Tag Archives: Koch

Indoctrinating Students Isn’t Easy

UCLA has found a novel way to improve the politicization of its curriculum. UCLA Today, the faculty and staff newspaper, reports that the university’s Institute of the Environment and Sustainability and the Sustainability Committee have teamed up to help faculty members across the university figure out ways to slip sustainability messages into their classes, regardless of the actual subjects they are teaching.  Participating faculty members get a two-hour workshop and a $1,200 grant to turn their courses into vehicles of sustaina-ganda. 

The newspaper account highlights political science professor Miriam Golden who is using the extra money to change reading lists, data sets, homework assignments.  Professor Golden is ardently behind the cause.  “I think climate change is the largest global challenge to ever face the human race, and we need to help students understand the social and political implications,” she says.  But the money clearly helps.  She wouldn’t be altering the content of her courses without it.

Is it a good thing when a third party puts money on the table to ensure that a particular point of view gets extra attention and favorable treatment in a public university?  Not when Charles G. Koch pledged $1.5 million to support faculty appointments in Florida State University’s economics department for the purpose of promoting “political economy and free enterprise.”  When that story broke in Spring 2011, the higher education establishment expressed dismay at the supposed affront to academic freedom.  Two FSU professors, Kent Miller and Ray Bellamy, led the charge against the “intrusive actions” of the funders, but a faculty panel grudgingly found the grant acceptable.  The progressive commentariate could hardly find enough exclamation points to express its outrage at this commercial sullying of the pure soul of academic inquiry.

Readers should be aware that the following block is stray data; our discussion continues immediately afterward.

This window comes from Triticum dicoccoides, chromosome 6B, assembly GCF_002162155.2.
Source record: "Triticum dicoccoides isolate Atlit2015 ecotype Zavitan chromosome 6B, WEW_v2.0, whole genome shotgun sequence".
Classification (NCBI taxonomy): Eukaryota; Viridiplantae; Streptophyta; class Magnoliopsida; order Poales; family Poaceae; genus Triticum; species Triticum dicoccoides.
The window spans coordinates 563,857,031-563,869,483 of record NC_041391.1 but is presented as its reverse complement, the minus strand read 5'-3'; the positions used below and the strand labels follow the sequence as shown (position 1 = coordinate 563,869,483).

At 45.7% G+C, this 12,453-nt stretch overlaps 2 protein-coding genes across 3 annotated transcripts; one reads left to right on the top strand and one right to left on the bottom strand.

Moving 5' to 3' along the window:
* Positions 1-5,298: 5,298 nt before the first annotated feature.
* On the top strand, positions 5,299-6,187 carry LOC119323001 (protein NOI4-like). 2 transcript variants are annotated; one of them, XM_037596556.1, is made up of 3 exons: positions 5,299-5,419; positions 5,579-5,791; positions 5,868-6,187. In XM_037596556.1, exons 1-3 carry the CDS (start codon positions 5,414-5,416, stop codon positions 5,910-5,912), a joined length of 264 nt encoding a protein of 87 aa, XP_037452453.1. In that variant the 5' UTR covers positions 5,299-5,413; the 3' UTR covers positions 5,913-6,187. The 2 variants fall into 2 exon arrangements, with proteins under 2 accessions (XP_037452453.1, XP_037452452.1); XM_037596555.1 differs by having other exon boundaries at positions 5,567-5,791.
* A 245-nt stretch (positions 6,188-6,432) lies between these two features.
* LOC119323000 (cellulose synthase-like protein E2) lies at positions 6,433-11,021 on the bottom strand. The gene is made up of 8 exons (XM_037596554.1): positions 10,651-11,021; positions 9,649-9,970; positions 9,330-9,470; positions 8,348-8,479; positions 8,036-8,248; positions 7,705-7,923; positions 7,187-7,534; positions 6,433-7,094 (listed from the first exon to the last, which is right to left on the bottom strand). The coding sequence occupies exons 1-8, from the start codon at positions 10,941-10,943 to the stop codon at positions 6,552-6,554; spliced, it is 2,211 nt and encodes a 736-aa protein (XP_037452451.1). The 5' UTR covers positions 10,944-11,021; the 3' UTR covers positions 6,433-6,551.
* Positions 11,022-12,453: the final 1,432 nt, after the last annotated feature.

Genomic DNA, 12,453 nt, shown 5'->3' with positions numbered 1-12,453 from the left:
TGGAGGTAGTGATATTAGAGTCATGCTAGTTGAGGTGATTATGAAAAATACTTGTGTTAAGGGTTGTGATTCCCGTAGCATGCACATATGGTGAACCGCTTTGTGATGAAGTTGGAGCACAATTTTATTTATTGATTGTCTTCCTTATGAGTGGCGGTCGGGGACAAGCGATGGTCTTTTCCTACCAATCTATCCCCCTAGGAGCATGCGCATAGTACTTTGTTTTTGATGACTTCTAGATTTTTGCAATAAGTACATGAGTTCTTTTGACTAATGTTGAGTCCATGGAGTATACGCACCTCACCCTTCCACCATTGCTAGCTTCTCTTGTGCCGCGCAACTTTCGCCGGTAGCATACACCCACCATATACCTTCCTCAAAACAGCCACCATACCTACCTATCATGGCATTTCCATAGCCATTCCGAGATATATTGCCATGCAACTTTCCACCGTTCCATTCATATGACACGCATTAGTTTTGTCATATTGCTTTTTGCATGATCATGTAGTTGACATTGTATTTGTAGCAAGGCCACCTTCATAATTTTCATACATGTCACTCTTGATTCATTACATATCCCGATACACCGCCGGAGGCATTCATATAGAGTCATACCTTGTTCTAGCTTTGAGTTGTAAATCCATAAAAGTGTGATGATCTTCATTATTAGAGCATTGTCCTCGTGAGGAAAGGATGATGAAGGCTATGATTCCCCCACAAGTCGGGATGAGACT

I don’t expect that UCLA’s little experiment in cash incentives to faculty members who adjust their teaching in the direction of global warming hysteria and the virtues of sustainability will elicit any similar disdain.  But the Koch “intrusion” at Florida State and the sustainability grants at UCLA are really two sides of the same coin.  Charles Koch would like universities to teach more about the virtues of free markets.  The sustainability crowd generally views free markets as a deep source of environmental ruination.  Both sides are ready to put some money into the game. The Koch grant supports the appointment of faculty members in one department who would be explicitly identified as advocates for a point of view.  The UCLA program is meant to insinuate a point of view across the whole curriculum.  Which sounds more likely to infringe on the integrity of academic programs or the intellectual freedom of students?